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Namibians rise from miners to crafters in booming diamond industry

WINDHOEK Namibia (Xinhua) -- Diamonds have played an important role in Namibia’s history, and after 27 years of independence, the country has regained control of this natural resource and included many disadvantaged young Namibians in the beneficiation process.

There are young Namibians who are today doing the cutting and polishing of diamonds, with many able to do the diamond processing planning, which requires high-level skills but generate more values.

One such individual is 31-year-old Saviour Kaunda who has been part of the industry for the past ten years, where he started off as a diamond polisher and has since risen against all odds to become the first diamond marker in the country.

“Before, I was struggling to even pay rent, and I was living with my aunt, but I focused on my work and now I stay on my own and I am paying for my brother, who is at university. I am also looking after my two boys,” Kaunda said proudly.

The young man is now able to work on a diamond from its rough to the polished state, a skill that takes many years to perfect with some never actually getting there.

Kaunda is among over 100 previously disadvantaged Namibians, who have carved out a niche for themselves, while working at a manufacturing company in the capital Windhoek.

“My inspiration is that I want this industry to support each and every Namibian ... I would like to see my fellow Namibians involved in the diamond industry. For me it has changed my life, both financially and educationally,” Kaunda said.

“In future I would like to manage a factory, where I can buy stones, plan and train other Namibians in this industry,” he said.

Before independence, and during the first few years afterwards, the diamond industry in Namibia was saturated with expatriates while black people had been excluded from positions of substance in the lucrative diamond industry. 

Back then, only local whites and foreigners had sufficient skills or knowledge to be at the upper ladder of this wealth-bringing, complicated and delicate industry, while blacks were restricted to more dangerous and back-breaking, pick-and-shovel mining jobs.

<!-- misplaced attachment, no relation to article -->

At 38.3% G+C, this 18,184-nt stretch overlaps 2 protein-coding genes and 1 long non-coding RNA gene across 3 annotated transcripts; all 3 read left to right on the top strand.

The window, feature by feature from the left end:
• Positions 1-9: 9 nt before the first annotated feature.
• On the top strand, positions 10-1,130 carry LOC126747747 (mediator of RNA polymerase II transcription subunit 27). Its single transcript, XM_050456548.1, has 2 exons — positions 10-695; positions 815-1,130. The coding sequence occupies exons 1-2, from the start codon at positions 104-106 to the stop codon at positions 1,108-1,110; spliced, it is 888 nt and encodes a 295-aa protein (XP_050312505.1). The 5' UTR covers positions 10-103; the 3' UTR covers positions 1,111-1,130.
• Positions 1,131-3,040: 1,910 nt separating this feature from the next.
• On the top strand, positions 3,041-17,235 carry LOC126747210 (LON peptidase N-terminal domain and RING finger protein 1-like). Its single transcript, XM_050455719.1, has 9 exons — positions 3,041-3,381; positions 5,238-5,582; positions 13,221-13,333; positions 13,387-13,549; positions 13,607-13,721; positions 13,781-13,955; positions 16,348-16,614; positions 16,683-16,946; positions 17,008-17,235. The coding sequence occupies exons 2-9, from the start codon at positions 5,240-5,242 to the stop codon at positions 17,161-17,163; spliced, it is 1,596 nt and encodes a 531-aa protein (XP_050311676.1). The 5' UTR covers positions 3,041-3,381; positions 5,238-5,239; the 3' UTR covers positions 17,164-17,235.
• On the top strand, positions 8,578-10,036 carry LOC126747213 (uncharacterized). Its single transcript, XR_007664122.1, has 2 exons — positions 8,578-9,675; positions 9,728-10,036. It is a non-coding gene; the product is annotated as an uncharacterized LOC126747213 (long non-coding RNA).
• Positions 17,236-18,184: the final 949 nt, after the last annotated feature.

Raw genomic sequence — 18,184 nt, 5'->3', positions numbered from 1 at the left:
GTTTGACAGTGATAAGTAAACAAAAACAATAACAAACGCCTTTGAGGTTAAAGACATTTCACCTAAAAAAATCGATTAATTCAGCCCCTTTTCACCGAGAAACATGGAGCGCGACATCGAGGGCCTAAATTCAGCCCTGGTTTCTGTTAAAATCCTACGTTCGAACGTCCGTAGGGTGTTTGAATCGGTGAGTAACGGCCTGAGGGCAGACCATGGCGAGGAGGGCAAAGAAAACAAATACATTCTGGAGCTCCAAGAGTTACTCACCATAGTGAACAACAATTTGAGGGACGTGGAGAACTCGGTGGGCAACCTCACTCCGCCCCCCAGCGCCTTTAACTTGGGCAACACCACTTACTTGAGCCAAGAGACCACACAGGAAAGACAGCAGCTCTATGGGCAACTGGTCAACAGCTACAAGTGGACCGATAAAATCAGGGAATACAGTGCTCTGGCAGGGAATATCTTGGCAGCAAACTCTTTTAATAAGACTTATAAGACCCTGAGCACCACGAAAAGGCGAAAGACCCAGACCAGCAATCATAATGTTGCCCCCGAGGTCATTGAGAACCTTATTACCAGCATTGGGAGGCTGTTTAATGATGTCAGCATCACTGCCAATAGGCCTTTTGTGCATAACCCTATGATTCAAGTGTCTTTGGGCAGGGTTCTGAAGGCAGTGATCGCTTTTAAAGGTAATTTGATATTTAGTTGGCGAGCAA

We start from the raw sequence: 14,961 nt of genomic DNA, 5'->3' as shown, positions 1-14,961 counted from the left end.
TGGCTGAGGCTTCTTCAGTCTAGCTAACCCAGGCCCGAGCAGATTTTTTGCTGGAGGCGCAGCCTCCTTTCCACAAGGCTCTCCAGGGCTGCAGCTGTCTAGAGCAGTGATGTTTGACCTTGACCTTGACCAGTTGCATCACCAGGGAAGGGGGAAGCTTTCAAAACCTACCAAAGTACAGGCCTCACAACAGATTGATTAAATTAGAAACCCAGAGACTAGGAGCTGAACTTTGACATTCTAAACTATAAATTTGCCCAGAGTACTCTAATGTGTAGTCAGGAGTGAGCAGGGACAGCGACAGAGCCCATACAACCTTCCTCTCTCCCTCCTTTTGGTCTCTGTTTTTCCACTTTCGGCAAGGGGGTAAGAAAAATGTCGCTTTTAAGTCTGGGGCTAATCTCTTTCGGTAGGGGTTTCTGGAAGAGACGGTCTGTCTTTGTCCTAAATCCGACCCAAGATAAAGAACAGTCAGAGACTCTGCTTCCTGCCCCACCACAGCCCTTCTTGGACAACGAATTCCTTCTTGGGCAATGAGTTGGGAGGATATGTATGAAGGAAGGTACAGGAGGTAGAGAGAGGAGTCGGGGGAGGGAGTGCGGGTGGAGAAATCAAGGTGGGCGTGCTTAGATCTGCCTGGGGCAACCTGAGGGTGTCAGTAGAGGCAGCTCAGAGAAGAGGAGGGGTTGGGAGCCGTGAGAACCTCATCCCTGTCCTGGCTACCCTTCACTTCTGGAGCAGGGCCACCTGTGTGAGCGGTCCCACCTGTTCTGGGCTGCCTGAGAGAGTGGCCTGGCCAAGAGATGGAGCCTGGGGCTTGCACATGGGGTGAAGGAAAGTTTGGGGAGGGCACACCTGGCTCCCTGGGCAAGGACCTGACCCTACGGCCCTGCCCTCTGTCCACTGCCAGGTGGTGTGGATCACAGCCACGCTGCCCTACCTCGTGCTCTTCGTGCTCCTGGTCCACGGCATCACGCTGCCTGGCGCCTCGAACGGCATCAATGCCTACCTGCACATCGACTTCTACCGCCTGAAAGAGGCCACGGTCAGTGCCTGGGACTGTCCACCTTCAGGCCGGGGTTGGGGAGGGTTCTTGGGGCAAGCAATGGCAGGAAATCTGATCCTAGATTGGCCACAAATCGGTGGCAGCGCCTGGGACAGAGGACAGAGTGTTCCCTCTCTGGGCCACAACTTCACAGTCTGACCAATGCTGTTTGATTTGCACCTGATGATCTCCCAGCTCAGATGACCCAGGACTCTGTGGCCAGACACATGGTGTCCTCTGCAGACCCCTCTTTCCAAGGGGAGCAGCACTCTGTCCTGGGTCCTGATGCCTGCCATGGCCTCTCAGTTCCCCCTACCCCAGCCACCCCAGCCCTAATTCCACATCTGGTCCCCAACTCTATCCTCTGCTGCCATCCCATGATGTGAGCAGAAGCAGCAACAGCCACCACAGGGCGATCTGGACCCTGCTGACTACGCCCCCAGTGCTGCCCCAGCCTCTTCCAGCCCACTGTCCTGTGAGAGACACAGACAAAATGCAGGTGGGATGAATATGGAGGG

Things began to change only when the Namibian government after independence prioritized the “Namibianisation” of all aspects of the diamond trade.

Over the years, the rise of more Namibians in the trade aligned well with the mandate of Namibia Diamond Trading Company (NDTC) for Namibia to benefit directly from the diamond trade, rather than sending rough diamonds abroad for value-addition and having foreigners control all of the technical knowledge related to the field.

The older generation did not live to see the full benefits from the diamonds they discovered, but the Namibian nation of today is rising to see the shining side of the mineral.



Namibian president highlights poverty reduction

WINDHOEK Namibia (Xinhua) -- Namibia’s President Hage Geingob said Tuesday that poverty had continued to wreak havoc in Namibia.

Speaking at the country’s independence celebrations in Rundu town, northeast Namibia, Geingob said his government would concentrate on fulfilling the needs of underprivileged and vulnerable groups by bringing relief through the existing and new social relief programs.

The Namibian government has increased the old age grant from 1,100 Namibian dollars (87 U.S. dollars) to 1,200 Namibian dollars this year, an amount which has doubled from 600 Namibian dollars in 2014.

“This initiative has made meaningful impact in reducing poverty levels, not only amongst out senior citizens, but our children as well, since many of our children are under care of senior citizens,” he said.

The government is also exploring measures to accelerate industrialization and job creation, as well as rolling out the food bank program.

According a report titled “Namibia Poverty Mapping”, released in 2015, Namibia registered a general decline in the incidence of poverty of 11 percentage points over the 2001-2011 period, with national incidence of poverty declining from 37.9 percent to 26.9 percent over this period.

The report stated that an estimated 568,418 people are said to be poor. This indicates 125,277 fewer people living in poverty at the end of this 10-year period than would have been the case if the poverty rate had remained unchanged.


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